“The impact Gawura is having on the kids is extremely positive – if it wasn’t, the community would be quick to let you know! This is the very first attempt in Australia at a model like this – a school within a school. It has been a great case of trial and error and experience and after ten years, is showing great results and great success. At the heart of the whole programme is relationships. The programme would not exist without excellent relationships with the families and community. It’s what drives the programme. The relationships that Gawura has built up with the families and community in the last ten years is very good indeed”.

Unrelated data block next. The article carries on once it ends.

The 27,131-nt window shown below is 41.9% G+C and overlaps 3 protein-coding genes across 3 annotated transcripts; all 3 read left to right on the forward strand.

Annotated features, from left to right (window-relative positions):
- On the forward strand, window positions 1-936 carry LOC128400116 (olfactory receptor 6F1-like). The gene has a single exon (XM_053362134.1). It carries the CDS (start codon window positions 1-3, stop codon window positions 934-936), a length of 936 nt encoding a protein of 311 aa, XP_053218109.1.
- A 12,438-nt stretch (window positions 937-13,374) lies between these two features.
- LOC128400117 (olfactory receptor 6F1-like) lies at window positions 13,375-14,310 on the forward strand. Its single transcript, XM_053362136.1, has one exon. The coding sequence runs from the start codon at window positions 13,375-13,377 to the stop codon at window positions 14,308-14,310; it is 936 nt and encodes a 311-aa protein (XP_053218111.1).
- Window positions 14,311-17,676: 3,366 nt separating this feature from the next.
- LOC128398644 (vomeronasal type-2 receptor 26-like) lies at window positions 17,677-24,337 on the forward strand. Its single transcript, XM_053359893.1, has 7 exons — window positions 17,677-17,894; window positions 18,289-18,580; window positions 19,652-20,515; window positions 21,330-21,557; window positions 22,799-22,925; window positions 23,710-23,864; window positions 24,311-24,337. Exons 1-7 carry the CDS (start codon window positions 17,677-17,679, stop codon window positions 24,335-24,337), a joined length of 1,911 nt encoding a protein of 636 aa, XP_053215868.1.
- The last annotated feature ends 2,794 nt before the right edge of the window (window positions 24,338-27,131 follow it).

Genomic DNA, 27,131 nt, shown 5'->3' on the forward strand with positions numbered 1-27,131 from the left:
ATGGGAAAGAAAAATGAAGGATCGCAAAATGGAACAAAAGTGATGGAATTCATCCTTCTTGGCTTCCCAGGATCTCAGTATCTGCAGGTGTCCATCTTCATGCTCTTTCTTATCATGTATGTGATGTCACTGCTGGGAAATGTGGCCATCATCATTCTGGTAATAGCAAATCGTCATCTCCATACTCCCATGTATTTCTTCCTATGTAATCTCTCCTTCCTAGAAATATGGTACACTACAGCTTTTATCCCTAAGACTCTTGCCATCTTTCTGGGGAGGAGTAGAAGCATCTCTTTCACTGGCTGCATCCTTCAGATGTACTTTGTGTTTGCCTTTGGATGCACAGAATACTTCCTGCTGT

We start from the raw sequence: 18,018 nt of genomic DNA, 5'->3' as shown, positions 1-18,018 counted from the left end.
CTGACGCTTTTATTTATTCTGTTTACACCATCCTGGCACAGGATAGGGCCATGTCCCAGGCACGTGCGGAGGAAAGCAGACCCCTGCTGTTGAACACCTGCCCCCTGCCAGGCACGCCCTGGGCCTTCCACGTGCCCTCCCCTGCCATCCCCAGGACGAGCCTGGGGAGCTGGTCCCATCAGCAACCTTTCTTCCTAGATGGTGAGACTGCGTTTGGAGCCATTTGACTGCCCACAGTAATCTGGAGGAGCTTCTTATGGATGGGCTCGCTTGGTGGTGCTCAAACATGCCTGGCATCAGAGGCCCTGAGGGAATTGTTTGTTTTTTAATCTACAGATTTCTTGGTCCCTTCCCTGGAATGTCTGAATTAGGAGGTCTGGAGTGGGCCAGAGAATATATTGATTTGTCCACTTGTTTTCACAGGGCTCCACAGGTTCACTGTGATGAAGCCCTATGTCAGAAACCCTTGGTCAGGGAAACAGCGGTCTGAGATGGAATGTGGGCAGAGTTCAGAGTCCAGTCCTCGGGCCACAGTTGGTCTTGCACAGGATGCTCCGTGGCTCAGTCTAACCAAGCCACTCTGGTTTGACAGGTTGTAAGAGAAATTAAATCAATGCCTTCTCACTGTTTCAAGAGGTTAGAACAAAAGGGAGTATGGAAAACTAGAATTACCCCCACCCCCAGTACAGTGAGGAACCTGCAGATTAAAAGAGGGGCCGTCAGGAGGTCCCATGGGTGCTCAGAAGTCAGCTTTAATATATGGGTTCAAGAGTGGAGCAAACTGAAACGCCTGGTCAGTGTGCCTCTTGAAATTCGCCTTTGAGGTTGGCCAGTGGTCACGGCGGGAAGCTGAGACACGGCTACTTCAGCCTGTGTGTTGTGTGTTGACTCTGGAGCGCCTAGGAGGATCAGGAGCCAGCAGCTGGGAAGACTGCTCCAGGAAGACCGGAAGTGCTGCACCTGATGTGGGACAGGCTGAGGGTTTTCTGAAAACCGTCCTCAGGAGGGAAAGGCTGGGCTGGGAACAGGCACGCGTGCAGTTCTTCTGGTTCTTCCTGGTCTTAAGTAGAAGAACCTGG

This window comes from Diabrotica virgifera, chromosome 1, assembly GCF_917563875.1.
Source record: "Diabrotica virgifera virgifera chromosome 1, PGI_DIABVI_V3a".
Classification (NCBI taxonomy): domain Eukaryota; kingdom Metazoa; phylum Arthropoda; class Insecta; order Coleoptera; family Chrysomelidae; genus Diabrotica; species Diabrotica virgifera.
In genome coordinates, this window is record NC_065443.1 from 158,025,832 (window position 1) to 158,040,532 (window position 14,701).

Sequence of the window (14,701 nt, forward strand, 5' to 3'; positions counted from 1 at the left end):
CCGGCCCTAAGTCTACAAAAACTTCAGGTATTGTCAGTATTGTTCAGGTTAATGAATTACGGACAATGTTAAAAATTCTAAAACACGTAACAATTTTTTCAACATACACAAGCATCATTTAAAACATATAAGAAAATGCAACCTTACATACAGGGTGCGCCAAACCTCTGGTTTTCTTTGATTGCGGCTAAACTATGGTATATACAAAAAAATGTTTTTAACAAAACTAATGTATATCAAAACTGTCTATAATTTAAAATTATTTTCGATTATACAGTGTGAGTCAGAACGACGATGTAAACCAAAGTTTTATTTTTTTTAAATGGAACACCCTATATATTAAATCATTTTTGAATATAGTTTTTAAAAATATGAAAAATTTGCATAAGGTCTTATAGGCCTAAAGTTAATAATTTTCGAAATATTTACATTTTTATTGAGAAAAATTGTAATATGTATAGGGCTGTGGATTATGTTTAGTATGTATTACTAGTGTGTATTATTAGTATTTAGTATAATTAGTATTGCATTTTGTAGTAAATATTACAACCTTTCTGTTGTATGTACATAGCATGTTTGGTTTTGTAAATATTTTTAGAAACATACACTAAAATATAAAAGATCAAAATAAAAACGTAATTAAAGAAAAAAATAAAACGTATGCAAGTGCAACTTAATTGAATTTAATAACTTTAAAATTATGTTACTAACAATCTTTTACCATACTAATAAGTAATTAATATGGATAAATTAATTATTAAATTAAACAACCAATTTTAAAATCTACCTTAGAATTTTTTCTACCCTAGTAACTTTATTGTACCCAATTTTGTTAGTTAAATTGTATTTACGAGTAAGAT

Charmaine Wellington, mum of the 2016 Captain of Gawura, Wol Wellington, is very vocal about the impact that Gawura has had not only on her son but her family and her community. Charmaine grew up in Nowra during a very racist time. She said all Indigenous children were put in lower classes at school, were unsure about their identity and were not encouraged to be proud of their Aboriginality. Charmaine commented that by spending his primary years at Gawura, Wol has grown up maintaining his identity and being proud of where he comes from. Having a strong sense of identity and a strong sense of self and succeeding in life, go hand in hand for Aboriginal people. “The impact that the Gawura programme has had on Wol and the other little kids in the programme, has been wonderful. Not only does Gawura provide specialised support to each individual kid, it equips the kids with the skills they need to succeed in whatever field they choose to do when they leave school. I know that Wol will take his skills back to community and work with our mob when he finishes school. Gawura also helps maintain and strengthen our culture by keeping kids in community and in their homes and encouraging parent participation at school. I can see, not just from Wol, but all the other little kids in Gawura, that they are no longer disconnected from the world, which we were when we were growing up – they are really proud of their identity”. Charmaine said that Wol is already helping his community, the Jerringa Aboriginal Community, near where the river meets the ocean, on the northern side of Nowra. “My community are ocean people and there are about 200 people. Wol and I go back to community every school holidays. Wol takes the books he gets from the book club which he has finished reading, and gives them to the families in our community. He has been doing that for a number of years. He helps his little cousins with English and they teach him new words in language and he learns more about community. The kids are teaching each other”.